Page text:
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Every Actress Who Played Wonder Woman, Ever

Once upon a time, Superman or Batman were the first heroes that sprung to mind when anyone mentioned DC Comics. These bad-guy betting legends definitely have their place, but today, there’s a new hero on the block. And it’s a woman. Wonder Woman, to be precise. This heroine was an Amazonian princess from an island nation known as Diana de Temiscira or ​​Princess Diana of Themyscira. In regular society, she goes by the name Diana Prince. She has superhuman strength, unbeatable combat skills, a leather Lasso of Truth, indestructible bracelets, and a weaponized tiara.

Since Israeli-born actress Gal Gadot blew everyone away with her appearance in Wonder Woman in 2017, this hero for modern women has been on everyone’s radar. But did you know there was actually a string of Wonder Women before Gadot got her break-out roles? Probably the most famous among them is Lynda Carter, who many would argue is the most famous live-action comic heroine of all time. In fact, representations of Wonder Woman in TV and film date as far back as the late 1960s! In this video, we dig deep into the archives of everything Wonder Woman, revealing tantalizing tidbits about on and off-screen antics and all the fun fan facts you’ve ever wanted to know. If you’re a DC Comics devotee or just curious to learn more about this iconic superhero, watch on!

Ellie Wood Walker and Linda Harrison (Joint Honors)

While it’s true that Ellie Wood Walker and Linda Harrison were, jointly, technically the first actresses to Wonder Woman, there’s a bit of a strange story behind their claim to fame. The year is 1967, and producer William Dozier has an idea for a new sitcom. If you don’t know already, he’s the man behind the iconic Adam West Batman series of the 1960s.) Anyway, he committed this idea to film the same year, screening a five-minute pilot for a proposed TV show called Who’s Afraid of Diana Prince? The plot of the film centered around the comedic interactions between the young, beautiful, but awkward Diana Prince, played by Ellie Wood Walker, and her difficult mother. Trying to take some power back in the relationship, Diana dons a Wonder Woman costume, appearing as another, better version of herself, played by Linda Harrison, when she does.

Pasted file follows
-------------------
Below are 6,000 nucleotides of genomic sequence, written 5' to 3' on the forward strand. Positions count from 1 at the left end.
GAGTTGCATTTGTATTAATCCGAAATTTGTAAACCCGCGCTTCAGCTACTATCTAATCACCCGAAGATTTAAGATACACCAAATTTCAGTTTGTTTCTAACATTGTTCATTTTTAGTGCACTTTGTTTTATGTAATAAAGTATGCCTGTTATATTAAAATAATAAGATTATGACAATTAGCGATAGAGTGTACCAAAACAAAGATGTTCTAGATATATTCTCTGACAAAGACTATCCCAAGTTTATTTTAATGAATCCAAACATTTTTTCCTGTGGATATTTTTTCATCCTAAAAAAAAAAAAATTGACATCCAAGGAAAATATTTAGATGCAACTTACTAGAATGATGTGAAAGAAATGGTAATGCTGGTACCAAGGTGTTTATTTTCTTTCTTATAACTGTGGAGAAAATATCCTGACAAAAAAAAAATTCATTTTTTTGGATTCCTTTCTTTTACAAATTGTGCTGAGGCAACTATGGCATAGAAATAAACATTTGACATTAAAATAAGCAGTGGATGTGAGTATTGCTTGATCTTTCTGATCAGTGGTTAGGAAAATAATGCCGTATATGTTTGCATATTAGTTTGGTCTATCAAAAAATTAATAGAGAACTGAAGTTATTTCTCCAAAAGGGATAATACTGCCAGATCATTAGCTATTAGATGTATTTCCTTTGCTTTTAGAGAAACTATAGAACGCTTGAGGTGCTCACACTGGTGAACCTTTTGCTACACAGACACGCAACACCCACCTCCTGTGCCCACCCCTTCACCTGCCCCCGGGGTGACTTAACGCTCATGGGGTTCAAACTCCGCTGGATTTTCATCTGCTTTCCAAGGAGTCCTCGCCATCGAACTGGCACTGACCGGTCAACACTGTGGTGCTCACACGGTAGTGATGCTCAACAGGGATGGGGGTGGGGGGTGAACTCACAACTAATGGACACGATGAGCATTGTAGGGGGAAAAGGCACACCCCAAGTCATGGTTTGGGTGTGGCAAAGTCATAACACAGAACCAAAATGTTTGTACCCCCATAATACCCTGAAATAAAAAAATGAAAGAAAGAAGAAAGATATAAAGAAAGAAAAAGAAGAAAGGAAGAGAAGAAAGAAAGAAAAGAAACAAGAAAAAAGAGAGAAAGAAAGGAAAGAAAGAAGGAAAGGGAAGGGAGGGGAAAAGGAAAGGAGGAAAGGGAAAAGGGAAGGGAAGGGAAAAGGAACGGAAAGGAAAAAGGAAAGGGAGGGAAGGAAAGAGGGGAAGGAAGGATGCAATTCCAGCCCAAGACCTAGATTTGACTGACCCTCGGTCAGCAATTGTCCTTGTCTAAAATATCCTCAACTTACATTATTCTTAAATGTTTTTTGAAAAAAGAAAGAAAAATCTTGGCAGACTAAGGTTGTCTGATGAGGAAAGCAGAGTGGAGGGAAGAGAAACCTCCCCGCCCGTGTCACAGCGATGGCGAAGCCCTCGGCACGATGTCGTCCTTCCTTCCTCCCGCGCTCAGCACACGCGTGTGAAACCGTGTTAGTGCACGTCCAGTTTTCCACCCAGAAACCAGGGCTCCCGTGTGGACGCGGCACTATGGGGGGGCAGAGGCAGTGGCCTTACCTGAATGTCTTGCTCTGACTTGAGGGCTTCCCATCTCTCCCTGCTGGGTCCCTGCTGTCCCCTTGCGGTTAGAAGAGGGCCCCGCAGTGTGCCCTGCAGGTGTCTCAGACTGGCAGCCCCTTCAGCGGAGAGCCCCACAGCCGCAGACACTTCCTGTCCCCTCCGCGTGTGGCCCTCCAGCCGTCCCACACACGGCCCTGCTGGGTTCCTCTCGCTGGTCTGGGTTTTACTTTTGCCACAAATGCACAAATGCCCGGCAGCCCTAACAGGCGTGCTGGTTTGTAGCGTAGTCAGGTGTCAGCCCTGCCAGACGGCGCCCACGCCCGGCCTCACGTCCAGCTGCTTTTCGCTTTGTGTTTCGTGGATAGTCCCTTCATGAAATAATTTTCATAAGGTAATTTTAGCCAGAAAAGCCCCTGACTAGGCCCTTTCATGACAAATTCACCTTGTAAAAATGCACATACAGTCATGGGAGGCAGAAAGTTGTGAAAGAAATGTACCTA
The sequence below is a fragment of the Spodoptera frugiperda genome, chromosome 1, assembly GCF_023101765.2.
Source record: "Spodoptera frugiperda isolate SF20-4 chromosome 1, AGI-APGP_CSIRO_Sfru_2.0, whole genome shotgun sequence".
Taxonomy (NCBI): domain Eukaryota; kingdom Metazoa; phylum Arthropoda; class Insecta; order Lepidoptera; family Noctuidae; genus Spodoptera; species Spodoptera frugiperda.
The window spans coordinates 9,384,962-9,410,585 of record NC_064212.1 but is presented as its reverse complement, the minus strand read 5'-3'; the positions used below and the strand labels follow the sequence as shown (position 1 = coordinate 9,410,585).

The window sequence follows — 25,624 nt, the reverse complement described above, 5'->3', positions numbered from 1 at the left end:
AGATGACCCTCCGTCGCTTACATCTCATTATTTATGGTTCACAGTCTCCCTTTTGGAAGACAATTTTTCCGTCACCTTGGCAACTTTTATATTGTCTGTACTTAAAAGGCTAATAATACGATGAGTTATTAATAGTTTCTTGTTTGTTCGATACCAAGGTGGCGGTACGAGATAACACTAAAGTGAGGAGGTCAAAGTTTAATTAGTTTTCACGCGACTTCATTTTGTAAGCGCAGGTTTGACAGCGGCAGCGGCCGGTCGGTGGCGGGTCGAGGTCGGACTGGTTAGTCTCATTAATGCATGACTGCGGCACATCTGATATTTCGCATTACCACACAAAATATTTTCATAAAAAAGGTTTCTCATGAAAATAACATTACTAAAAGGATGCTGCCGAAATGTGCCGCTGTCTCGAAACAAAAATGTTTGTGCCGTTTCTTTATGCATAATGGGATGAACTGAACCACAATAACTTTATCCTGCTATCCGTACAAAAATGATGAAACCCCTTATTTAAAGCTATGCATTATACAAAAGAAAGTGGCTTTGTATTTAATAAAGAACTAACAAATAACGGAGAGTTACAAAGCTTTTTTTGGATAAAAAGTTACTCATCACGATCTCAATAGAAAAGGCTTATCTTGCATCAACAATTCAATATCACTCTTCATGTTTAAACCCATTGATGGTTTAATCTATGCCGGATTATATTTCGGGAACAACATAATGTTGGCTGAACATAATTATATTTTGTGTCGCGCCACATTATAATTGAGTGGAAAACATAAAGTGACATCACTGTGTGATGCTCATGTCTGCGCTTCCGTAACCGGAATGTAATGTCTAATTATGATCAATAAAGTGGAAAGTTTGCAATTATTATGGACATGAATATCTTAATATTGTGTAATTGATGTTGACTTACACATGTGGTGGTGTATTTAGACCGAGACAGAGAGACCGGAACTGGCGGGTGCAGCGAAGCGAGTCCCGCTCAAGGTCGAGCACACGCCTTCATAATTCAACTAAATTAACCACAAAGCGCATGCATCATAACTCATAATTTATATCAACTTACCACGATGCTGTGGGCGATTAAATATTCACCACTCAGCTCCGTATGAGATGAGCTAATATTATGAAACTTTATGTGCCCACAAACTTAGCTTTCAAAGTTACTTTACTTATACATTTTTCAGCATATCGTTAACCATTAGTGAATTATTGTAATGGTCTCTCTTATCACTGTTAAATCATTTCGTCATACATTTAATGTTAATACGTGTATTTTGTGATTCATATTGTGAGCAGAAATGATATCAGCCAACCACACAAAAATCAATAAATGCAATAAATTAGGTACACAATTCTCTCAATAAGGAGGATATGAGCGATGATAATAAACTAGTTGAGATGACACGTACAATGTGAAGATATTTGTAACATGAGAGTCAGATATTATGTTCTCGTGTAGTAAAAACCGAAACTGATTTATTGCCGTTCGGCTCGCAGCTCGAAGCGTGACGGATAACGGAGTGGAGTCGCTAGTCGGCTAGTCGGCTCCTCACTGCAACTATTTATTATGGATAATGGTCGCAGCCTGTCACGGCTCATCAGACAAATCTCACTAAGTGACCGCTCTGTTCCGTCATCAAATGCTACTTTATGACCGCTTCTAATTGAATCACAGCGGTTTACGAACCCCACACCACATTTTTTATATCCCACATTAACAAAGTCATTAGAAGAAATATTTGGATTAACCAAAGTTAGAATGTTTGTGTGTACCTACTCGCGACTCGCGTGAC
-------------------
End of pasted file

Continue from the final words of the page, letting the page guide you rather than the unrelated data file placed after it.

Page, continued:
Jane Webb

Though that first live-action screening of Wonder Woman didn’t get off the ground, the next best thing came along in the early 1970s: the first animated version of our favorite comic heroine. A cartoon Wonder Woman featured in the Saturday morning kids’ show The Brady Kids, which ran from 1972 to 1973. This Wonder Woman, voiced by Jane Webb, appeared in only an episode called “It’s All Greek to Me.” Our caped hero is transported back to the past alongside the Brady children, where they have to compete with ancient Greecian athletes. Webb was a voiceover wonder woman (pun intended) at the time. She appeared on variety shows like the Tom Mix Ralston Straight Shooters, voiced a Star Trek alien in the sci-fi franchise’s animated series, and was the voice of both Ginger and Mary Ann in the Gilligan’s Island spin-off cartoon, The New Adventures of Gilligan.

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Shannon Farnon

If you were a kid in the 1970s and 1980s, there’s no way you weren’t watching DC Comics Super Friends. It was basically the little kid-friendly version of the Justice League, after all. And guess who appeared in that cartoon? Why, Wonder Woman, of course! She didn’t appear in every episode, but between 1973 and 1984, she was voiced by none other than the Hanna-Barbera voiceover staple, Shannon Farnon.

Farnon is an actress and voice actor hailing from Canada. Outside of voicing Wonder Woman in numerous cartoons, she’s also starred in a host of memorable TV commercials. Farnon is a regular guest at comic conventions around the world and she’s always happy to engage with fans. That’s because she’s admitted to being super proud of her role as Wonder Woman, once saying that she grew up with the comic books and was thrilled to become a strong, feminine role model for young girls.

Cathy Lee Crosby

Given Wonder Woman’s famous athletic prowess, it’s probably not too far-fetched that one of the early iterations of this heroine was played by a former professional tennis player. Cathy Lee Crosby retired from tennis in 1974 and decided her passion lay in acting. She’d already had one successful film role in The Laughing Policeman, a feature by director Walter Matthau. Not long after, an absolute dream role landed at her feet: she was asked to play Wonder Woman in a TV movie by the same name. (Word on the street is, it’s still available on DVD!) Weirdly, though, Warner Bros was running the show and was looking to create more of a James Bond-style feature than a classic superhero saga.